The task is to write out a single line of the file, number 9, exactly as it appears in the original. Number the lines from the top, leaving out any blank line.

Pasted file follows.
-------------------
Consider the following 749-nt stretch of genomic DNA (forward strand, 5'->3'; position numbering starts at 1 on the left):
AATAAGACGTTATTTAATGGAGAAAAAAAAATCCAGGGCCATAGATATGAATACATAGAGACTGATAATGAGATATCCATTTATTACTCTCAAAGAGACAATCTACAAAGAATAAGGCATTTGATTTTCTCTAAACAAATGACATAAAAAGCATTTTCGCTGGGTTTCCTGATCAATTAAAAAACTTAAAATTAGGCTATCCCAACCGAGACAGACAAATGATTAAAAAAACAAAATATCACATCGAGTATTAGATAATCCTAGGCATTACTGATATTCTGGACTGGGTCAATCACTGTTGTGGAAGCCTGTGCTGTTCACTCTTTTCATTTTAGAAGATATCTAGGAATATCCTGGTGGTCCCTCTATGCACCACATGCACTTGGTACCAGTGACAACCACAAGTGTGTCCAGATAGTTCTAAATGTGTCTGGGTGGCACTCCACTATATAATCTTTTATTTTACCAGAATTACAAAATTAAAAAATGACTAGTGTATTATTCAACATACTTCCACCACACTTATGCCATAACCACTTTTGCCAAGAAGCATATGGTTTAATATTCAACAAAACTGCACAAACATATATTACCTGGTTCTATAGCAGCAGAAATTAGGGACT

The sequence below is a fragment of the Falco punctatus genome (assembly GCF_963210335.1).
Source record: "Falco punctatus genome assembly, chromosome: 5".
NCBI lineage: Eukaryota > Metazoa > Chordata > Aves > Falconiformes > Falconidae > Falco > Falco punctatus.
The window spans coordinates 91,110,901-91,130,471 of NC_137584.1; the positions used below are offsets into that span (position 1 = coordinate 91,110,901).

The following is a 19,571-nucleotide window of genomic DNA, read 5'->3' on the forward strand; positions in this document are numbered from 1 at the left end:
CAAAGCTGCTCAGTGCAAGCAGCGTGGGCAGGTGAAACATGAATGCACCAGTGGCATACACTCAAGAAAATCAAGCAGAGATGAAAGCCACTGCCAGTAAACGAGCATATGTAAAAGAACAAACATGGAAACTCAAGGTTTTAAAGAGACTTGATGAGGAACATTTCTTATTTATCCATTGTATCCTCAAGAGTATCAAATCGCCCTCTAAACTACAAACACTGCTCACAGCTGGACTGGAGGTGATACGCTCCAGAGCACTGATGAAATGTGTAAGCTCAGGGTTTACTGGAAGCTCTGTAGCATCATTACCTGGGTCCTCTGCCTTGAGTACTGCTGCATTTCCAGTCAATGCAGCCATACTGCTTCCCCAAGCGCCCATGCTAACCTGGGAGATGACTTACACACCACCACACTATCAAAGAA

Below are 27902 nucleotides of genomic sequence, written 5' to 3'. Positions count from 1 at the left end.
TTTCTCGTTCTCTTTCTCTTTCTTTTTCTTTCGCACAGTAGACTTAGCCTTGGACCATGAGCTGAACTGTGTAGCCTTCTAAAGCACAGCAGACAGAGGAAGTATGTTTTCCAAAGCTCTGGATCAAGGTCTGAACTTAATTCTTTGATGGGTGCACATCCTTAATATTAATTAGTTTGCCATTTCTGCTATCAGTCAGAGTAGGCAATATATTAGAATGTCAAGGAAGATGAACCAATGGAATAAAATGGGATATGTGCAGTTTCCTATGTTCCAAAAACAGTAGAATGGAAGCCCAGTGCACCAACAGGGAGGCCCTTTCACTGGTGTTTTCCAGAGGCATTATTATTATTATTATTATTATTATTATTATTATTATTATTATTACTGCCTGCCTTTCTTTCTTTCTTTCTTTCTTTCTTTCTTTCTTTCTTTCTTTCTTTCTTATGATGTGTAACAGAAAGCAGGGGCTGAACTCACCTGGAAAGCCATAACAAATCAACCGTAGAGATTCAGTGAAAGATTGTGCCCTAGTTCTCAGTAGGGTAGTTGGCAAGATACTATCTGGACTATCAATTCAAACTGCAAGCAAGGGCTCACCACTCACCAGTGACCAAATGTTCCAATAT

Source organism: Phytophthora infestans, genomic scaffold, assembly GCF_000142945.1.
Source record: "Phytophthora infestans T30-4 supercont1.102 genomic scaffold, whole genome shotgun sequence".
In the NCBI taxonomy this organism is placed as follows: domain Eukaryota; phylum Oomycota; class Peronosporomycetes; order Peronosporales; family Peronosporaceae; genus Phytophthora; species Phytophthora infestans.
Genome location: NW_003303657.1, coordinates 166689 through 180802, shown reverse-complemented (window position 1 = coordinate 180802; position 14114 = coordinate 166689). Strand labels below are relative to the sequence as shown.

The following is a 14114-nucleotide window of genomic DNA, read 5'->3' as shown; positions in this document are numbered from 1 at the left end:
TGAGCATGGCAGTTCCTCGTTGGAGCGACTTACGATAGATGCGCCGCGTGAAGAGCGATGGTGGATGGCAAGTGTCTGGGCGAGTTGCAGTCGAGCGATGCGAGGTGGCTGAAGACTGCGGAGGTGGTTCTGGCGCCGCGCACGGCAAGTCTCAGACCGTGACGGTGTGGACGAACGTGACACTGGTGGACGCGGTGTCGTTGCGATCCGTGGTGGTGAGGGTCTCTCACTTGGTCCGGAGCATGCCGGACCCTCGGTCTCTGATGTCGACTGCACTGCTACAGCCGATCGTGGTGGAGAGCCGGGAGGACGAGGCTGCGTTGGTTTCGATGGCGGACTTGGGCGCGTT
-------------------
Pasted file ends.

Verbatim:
Below are 27902 nucleotides of genomic sequence, written 5' to 3'. Positions count from 1 at the left end.